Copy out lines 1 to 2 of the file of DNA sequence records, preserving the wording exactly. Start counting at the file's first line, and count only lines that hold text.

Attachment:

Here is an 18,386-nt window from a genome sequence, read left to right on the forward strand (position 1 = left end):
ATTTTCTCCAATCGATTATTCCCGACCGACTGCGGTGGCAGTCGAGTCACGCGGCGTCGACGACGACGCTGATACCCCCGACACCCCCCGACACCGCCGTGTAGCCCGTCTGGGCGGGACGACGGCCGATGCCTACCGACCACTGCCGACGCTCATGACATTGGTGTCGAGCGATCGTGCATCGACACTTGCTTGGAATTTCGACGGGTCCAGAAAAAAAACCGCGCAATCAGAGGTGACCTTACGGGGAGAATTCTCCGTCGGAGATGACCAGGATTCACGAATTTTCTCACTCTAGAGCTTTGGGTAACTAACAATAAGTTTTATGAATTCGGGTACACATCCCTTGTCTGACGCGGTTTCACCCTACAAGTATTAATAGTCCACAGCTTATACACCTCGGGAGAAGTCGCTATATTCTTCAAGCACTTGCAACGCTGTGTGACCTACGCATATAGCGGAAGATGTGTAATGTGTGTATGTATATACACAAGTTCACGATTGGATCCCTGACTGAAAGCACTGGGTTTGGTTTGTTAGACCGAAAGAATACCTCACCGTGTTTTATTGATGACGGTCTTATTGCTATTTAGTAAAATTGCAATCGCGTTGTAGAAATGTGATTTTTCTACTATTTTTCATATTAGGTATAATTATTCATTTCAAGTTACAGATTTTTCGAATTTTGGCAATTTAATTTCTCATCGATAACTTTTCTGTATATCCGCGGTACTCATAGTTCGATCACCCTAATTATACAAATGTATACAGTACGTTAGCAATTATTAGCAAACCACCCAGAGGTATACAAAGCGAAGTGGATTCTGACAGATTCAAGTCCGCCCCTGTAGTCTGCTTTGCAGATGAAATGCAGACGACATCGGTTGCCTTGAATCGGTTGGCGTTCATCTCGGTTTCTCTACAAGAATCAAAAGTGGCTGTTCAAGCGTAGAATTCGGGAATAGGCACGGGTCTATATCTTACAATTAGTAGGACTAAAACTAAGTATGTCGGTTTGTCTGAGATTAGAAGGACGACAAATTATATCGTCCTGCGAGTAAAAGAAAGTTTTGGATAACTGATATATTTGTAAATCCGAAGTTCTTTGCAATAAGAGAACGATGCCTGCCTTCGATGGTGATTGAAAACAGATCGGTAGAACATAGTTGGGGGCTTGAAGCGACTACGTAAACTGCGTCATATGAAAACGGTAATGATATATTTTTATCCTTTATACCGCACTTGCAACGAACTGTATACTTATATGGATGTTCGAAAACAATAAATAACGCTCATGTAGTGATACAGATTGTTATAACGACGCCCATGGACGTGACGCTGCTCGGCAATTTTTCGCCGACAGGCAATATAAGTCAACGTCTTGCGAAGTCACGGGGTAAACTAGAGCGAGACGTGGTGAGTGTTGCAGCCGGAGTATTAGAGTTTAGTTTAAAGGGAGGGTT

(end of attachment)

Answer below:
Here is an 18,386-nt window from a genome sequence, read left to right on the forward strand (position 1 = left end):
ATTTTCTCCAATCGATTATTCCCGACCGACTGCGGTGGCAGTCGAGTCACGCGGCGTCGACGACGACGCTGATACCCCCGACACCCCCCGACACCGCCGTGTAGCCCGTCTGGGCGGGACGACGGCCGATGCCTACCGACCACTGCCGACGCTCATGACATTGGTGTCGAGCGATCGTGCATCGACACTTGCTTGGAATTTCGACGGGTCCAGAAAAAAAACCGCGCAATCAGAGGTGACCTTACGGGGAGAATTCTCCGTCGGAGATGACCAGGATTCACGAATTTTCTCACTCTAGAGCTTTGGGTAACTAACAATAAGTTTTATGAATTCGGGTACACATCCCTTGTCTGACGCGGTTTCACCCTACAAGTATTAATAGTCCACAGCTTATACACCTCGGGAGAAGTCGCTATATTCTTCAAGCACTTGCAACGCTGTGTGACCTACGCATATAGCGGAAGATGTGTAATGTGTGTATGTATATACACAAGTTCACGATTGGATCCCTGACTGAAAGCACTGGGTTTGGTTTGTTAGACCGAAAGAATACCTCACCGTGTTTTATTGATGACGGTCTTATTGCTATTTAGTAAAATTGCAATCGCGTTGTAGAAATGTGATTTTTCTACTATTTTTCATATTAGGTATAATTATTCATTTCAAGTTACAGATTTTTCGAATTTTGGCAATTTAATTTCTCATCGATAACTTTTCTGTATATCCGCGGTACTCATAGTTCGATCACCCTAATTATACAAATGTATACAGTACGTTAGCAATTATTAGCAAACCACCCAGAGGTATACAAAGCGAAGTGGATTCTGACAGATTCAAGTCCGCCCCTGTAGTCTGCTTTGCAGATGAAATGCAGACGACATCGGTTGCCTTGAATCGGTTGGCGTTCATCTCGGTTTCTCTACAAGAATCAAAAGTGGCTGTTCAAGCGTAGAATTCGGGAATAGGCACGGGTCTATATCTTACAATTAGTAGGACTAAAACTAAGTATGTCGGTTTGTCTGAGATTAGAAGGACGACAAATTATATCGTCCTGCGAGTAAAAGAAAGTTTTGGATAACTGATATATTTGTAAATCCGAAGTTCTTTGCAATAAGAGAACGATGCCTGCCTTCGATGGTGATTGAAAACAGATCGGTAGAACATAGTTGGGGGCTTGAAGCGACTACGTAAACTGCGTCATATGAAAACGGTAATGATATATTTTTATCCTTTATACCGCACTTGCAACGAACTGTATACTTATATGGATGTTCGAAAACAATAAATAACGCTCATGTAGTGATACAGATTGTTATAACGACGCCCATGGACGTGACGCTGCTCGGCAATTTTTCGCCGACAGGCAATATAAGTCAACGTCTTGCGAAGTCACGGGGTAAACTAGAGCGAGACGTGGTGAGTGTTGCAGCCGGAGTATTAGAGTTTAGTTTAAAGGGAGGGTT